Artists Bring Form to Feelings Post-Wildfire
“Once the storm is over, you won’t remember how you made it through, how you managed to survive. But, one thing certain: when you come out of the storm, you won’t be the same person that walked in. That’s what this storm is all about.”
This quote by writer Haruki Murakami inspired Malibu artist Bibi Jordan to contribute her photograph, “She Will Rise,” and film about the firestorm to the “Radical Beauty: Malibu Rising” collaborative community exhibition featuring a variety of paintings, photography, sculptures, short films, written work, poetry and other art created in response to last year’s devastating Woolsey Fire.
“My ‘storm’ was the Woolsey Fire, and if that’s the worst thing in my life, I’ll be lucky. But, it did change me… for better and for worse,” says Jordan, who designed her pieces to “invite viewers to explore the transformative power of adversity.”
“As a photographer and writer, it was natural for me to turn to my camera to express feelings ignited by the fire,” explains Jordan, remembering, “the fire burned away the ground cover and some of the understory that had adorned my persona. The bare bones of my being are now more apparent. I won’t tolerate being trampled on or put up with smoke and mirrors. I want to stay true to myself and celebrating every day of my life. The poet Rumi expressed it best: ‘Before death takes away what you are given, give away what there is to give.’”
Jordan, along with hundreds of area residents, suffered tremendous losses from the fire but is nevertheless able to reflect optimistically.
“The Woolsey Fire burned my possessions, but it illuminated assets I consequently value more and now give freely—time, opportunity and generosity—as well as those elements that have always been touchstones—family, travel and nature,” she adds.
Jordan hopes her photograph will help others come to terms with their own experiences.
“I invite others to consider what was their own personal ‘storm’, how it transformed them and what is the one sure truth they learned from weathering the storm,” says Jordan.
For sculptor and 28-year Malibu resident Eugenie Spirito, living through the terror and aftermath of one of Malibu’s worst wildfire’s on record yielded deep lessons.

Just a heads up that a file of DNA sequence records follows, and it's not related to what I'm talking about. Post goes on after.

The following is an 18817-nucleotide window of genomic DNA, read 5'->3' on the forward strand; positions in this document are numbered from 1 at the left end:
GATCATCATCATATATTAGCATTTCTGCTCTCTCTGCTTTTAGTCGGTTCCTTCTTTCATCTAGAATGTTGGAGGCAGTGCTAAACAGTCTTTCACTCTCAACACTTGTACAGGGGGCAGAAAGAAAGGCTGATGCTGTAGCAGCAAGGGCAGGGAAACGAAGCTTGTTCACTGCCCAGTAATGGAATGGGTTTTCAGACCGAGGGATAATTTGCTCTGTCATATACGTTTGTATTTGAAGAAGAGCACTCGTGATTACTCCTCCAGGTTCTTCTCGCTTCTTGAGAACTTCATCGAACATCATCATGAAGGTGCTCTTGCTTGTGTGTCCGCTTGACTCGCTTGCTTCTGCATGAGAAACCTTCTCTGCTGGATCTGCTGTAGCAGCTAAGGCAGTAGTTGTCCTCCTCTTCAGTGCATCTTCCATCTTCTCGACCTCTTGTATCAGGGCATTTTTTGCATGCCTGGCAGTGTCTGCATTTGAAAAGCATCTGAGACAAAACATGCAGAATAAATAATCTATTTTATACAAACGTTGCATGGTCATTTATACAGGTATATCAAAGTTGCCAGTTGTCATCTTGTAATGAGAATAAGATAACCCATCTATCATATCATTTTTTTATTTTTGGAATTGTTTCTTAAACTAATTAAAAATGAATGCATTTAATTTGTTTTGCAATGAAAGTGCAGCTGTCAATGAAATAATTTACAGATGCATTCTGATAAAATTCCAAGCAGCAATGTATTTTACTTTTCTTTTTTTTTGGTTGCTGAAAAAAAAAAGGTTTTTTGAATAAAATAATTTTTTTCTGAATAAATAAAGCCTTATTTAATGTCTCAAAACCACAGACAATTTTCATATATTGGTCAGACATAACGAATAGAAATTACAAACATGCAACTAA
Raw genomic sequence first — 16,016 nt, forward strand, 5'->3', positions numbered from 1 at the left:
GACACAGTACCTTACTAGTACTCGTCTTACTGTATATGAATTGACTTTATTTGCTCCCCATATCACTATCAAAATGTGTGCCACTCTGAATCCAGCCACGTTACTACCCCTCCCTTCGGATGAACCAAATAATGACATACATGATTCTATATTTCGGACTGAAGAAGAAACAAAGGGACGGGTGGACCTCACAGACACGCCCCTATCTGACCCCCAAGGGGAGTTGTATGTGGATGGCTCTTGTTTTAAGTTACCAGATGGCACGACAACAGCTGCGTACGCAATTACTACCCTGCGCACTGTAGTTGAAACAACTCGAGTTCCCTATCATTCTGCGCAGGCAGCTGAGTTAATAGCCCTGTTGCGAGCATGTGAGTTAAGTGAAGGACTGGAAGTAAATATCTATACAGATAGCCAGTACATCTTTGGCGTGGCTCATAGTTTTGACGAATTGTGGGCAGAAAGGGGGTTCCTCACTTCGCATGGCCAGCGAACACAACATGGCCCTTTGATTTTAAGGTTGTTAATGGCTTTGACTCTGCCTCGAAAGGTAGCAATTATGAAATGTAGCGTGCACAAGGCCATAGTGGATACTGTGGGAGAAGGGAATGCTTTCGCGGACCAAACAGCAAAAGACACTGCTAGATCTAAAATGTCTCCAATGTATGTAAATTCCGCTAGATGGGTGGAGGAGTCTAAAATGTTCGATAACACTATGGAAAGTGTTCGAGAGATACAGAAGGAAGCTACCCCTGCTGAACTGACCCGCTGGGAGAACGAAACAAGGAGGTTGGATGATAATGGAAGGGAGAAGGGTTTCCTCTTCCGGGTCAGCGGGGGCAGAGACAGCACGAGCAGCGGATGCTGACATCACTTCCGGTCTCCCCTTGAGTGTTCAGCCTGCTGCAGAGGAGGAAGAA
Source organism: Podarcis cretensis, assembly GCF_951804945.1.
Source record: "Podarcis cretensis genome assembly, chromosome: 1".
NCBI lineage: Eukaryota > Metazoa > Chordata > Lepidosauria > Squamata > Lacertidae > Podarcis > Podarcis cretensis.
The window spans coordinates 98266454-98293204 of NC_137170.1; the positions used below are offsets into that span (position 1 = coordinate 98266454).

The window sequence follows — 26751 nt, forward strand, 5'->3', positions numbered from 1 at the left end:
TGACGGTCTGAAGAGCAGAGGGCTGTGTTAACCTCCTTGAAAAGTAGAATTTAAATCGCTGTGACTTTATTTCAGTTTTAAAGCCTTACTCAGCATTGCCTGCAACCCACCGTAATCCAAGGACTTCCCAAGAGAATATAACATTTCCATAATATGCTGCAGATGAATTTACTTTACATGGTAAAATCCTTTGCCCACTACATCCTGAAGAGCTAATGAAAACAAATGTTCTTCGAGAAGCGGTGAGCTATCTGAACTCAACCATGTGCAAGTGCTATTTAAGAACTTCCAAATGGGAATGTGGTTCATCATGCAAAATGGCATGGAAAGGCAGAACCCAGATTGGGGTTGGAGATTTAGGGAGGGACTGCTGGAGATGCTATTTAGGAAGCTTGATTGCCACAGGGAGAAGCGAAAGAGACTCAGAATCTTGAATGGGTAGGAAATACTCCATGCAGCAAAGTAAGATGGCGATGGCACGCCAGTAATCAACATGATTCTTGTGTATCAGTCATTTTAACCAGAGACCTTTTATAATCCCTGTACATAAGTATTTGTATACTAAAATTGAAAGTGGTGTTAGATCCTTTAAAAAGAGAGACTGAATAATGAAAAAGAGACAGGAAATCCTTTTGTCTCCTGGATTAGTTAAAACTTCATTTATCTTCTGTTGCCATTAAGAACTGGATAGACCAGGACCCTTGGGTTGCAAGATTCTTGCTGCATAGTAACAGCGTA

“Sometimes it takes a disaster—like last year’s Woolsey Fire—to reawaken those qualities in us and unite us to face adversity,” Spirito shares. “This is what Malibu, and all the towns affected by the Woolsey Fire, need—to be united with compassion, and it’s what we are seeing” one year later.
Spirito’s “Angel From The Ashes” sculpted for the exhibit “personifies the powerful nature of angels. They are kind and compassionate, always supportive, and yet also indestructible,” says Spirito, noting that the fire also sparked the creation of nonprofit organization, ComeTogether, which is dedicated to “healing and uniting through art all those affected by the Woolsey Fires.”
Malibu artist Henry Hungerland painted “The Day After” to illustrate the collective angst fueled by the destructive wildfire.
“Friends of ours asked us to check on their home on Point Dume; unfortunately, this is what we found: home after home burned to the ground,” Hungerland recalls. And still, “It wasn’t over yet, as we saw several intact homes go up in flames 48 hours after the fire, ignited by wind-driven embers,” he adds.
The second edition of the “Radical Beauty” exhibit installed by the City of Malibu Cultural Arts Commission kicked off with an Opening Reception in September featuring local artists, poets, writers, musicians and filmmakers. Michelle Wolf & John Watkin: Band of Rouge opened the reception, followed by comments from Councilmembers Mikke Pierson and Jefferson Wagner, Cultural Arts Commission Chair Veronica Brady and Commissioners Kathy Eldon and Julia Holland. Poet Laureate, Ellen Reich, former Poet Laureate Ricardo Means Ybarra, and Barbara Burke shared poems and author Robert Kerbeck read from his book, Malibu Burning.
A music video and song, “No Place Like Home,” by Reider Larsen was also previewed during the reception, as well as an interactive listening post and story weave by the Laughing Dog Story Bus and film screenings.
The “Radical Beauty: Malibu Rising” exhibit is on display at Malibu City Hall, 23825 Stuart Ranch Road, through December 20. Visitors may view the exhibition Monday through Thursday, 8 a.m. to 5 p.m. and Friday, 8 a.m. to 4 p.m. Admission is free.